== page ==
An iconic example from the dot-com era, Pets.com faced rapid failure post-IPO due to a flawed business model and high operating costs. It is one of the most iconic companies that had their IPO and failed.

Etsy (2015):

After its IPO, the online marketplace for handmade and vintage goods, Etsy, struggled as concerns about competition and profitability arose. Etsy has had one of the biggest IPO flops in history.

King Digital Entertainment (2014):

The creator of the popular mobile game Candy Crush, King Digital, faced challenges post-IPO due to concerns about the sustainability of its gaming model.

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Blue Jeans Network (2011):

The video conferencing company, Blue Jeans Network, experienced difficulties post-IPO amid increasing competition in the tech sector.

Jumia Technologies (2019):

Often referred to as the “Amazon of Africa,” Jumia faced skepticism and a decline in stock value post-IPO due to concerns about its business practices and profitability.

Groupon (2011):

Groupon, known for its daily deals, faced challenges post-IPO due to questions about its accounting practices and long-term sustainability.

Square (2015):

Despite being a successful payment processing company now, Square initially faced skepticism about its ability to generate profits after going public.

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Faraday Future (2021):

The electric vehicle startup Faraday Future faced a challenging IPO due to concerns about its financial stability and production capabilities.

Coty (2013):

The beauty and cosmetics company Coty struggled post-IPO due to challenges in integrating acquisitions and shifting consumer trends.

Pandora (2011):

The music streaming service Pandora faced difficulties post-IPO as competition in the streaming industry intensified, impacting its market share.

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So, there you have it. Behind every soaring success, there’s a tale of resilience and lessons learned from the times things didn’t quite go as planned. These stories remind us that even in the financial world, where dreams of fortune are high, not every launch leads to the moon.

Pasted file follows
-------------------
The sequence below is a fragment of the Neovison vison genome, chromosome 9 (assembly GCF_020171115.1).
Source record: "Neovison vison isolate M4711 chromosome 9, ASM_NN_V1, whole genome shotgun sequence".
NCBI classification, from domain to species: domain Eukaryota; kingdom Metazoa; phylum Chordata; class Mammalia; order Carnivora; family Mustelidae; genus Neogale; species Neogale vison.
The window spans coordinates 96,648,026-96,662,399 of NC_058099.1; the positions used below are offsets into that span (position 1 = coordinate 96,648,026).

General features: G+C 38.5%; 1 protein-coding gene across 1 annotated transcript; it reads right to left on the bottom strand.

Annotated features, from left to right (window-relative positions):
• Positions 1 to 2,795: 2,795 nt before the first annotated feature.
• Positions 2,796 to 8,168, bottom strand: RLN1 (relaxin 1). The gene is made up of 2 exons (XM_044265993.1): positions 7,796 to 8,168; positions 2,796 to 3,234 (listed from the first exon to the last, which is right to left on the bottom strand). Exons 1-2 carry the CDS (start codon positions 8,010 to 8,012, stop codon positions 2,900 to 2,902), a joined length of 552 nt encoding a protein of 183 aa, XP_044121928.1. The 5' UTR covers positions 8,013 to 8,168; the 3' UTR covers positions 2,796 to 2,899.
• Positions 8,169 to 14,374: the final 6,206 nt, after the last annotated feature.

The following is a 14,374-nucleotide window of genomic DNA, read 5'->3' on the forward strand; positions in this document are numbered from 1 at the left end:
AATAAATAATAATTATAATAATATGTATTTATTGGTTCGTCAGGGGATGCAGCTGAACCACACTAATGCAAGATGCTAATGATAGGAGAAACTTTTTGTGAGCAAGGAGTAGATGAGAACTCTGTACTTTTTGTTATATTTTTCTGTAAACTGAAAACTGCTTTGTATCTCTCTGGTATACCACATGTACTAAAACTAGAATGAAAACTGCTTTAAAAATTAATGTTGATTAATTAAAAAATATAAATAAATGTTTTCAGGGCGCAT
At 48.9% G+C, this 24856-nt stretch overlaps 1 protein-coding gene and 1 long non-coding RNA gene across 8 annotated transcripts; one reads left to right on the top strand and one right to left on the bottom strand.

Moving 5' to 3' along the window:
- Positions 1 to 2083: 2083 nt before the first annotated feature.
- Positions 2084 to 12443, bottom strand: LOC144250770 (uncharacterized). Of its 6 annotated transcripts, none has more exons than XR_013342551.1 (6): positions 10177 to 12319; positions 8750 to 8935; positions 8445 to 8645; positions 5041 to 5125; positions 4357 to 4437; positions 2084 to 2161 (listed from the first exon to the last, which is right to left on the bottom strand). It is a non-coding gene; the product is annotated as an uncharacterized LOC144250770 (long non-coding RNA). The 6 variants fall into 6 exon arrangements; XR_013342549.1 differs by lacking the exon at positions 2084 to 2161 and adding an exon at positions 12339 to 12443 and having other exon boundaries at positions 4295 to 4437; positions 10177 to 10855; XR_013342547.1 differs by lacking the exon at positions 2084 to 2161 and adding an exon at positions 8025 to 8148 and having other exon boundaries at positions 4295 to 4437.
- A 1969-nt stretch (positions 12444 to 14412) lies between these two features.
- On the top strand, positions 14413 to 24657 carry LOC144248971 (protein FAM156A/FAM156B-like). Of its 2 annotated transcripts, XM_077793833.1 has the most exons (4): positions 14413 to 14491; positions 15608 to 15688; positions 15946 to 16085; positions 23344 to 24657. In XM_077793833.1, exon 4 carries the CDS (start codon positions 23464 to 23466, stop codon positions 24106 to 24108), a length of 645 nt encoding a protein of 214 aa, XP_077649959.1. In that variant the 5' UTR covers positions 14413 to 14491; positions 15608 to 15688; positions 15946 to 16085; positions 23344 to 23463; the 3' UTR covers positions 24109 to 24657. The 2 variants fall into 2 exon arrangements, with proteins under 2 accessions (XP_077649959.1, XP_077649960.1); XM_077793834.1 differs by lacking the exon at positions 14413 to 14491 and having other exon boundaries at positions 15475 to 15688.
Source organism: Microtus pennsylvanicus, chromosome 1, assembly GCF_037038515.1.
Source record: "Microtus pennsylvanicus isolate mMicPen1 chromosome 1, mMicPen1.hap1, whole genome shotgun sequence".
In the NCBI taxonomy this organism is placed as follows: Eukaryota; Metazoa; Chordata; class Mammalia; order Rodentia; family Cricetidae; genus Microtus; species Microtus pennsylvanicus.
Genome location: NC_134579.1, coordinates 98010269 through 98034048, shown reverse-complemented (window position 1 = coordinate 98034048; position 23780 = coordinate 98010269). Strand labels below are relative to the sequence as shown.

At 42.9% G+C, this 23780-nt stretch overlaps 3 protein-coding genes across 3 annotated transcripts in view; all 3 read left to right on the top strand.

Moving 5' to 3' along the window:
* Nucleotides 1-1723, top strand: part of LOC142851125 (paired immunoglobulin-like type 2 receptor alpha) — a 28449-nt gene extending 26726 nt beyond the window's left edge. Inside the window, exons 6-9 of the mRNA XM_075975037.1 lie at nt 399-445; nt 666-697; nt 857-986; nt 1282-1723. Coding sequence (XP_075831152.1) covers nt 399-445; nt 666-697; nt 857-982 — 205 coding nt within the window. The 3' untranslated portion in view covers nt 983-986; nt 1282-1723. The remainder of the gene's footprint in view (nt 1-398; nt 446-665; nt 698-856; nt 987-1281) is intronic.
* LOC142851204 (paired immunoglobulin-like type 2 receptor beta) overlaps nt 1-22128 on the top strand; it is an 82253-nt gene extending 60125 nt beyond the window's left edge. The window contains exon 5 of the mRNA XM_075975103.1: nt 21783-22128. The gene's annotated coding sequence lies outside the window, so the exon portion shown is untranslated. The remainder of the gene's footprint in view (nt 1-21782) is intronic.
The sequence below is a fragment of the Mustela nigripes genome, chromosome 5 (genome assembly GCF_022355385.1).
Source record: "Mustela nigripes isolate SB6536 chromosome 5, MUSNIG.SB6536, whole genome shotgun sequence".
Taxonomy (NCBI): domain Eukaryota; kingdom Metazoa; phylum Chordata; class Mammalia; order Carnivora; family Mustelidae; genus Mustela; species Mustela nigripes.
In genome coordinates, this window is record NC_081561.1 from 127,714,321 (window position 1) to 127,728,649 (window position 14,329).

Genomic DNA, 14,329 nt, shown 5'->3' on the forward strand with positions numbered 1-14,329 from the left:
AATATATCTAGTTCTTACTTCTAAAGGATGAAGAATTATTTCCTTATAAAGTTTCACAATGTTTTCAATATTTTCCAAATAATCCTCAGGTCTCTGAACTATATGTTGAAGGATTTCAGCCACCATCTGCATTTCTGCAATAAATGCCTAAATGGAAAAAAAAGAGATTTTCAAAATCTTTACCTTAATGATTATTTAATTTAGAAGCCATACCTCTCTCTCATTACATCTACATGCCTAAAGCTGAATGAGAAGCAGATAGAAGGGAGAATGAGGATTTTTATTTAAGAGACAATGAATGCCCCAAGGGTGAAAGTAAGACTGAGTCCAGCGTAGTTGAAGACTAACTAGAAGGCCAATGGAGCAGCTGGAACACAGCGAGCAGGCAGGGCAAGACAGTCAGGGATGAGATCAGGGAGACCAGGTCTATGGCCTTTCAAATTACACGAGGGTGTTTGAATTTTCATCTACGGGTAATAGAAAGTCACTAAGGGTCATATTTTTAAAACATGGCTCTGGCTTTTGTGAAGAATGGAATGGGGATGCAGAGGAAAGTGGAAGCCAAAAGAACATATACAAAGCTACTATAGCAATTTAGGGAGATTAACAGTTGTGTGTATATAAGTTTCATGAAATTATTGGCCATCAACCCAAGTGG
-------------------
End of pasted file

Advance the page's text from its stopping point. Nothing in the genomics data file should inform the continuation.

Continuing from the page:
The stock market is a wild sea, and not every ship reaches the treasure island. Here’s to the companies that dared to sail, even if they ended up with a bit of seaweed instead of gold.

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Why do companies go for an IPO?

An IPO is like a company’s grand debut on the stock market. It stands for Initial Public Offering. Companies go for it to raise money by selling shares to the public.

Why do some IPOs flop?

IPOs can flop due to a bunch of reasons – overhyped expectations, poor financial health, or sometimes, the company just isn’t ready for the wild world of the stock market. It’s like planning a big party, but nobody shows up.

What’s the biggest IPO flop in history?

One contender for the title is the Facebook IPO in 2012. It was expected to be a blockbuster, but technical glitches and overvaluation caused a rocky start. Eventually, it recovered, but it made quite a splash.

Can small investors participate in an IPO, or is it just for big players?

Yes, small fish can join the IPO party too! But sometimes, it’s like trying to catch a cab in the rain – a bit tricky. Big institutional investors often get first dibs, and the leftovers are for the smaller folks. So, it’s a mix of strategy and luck!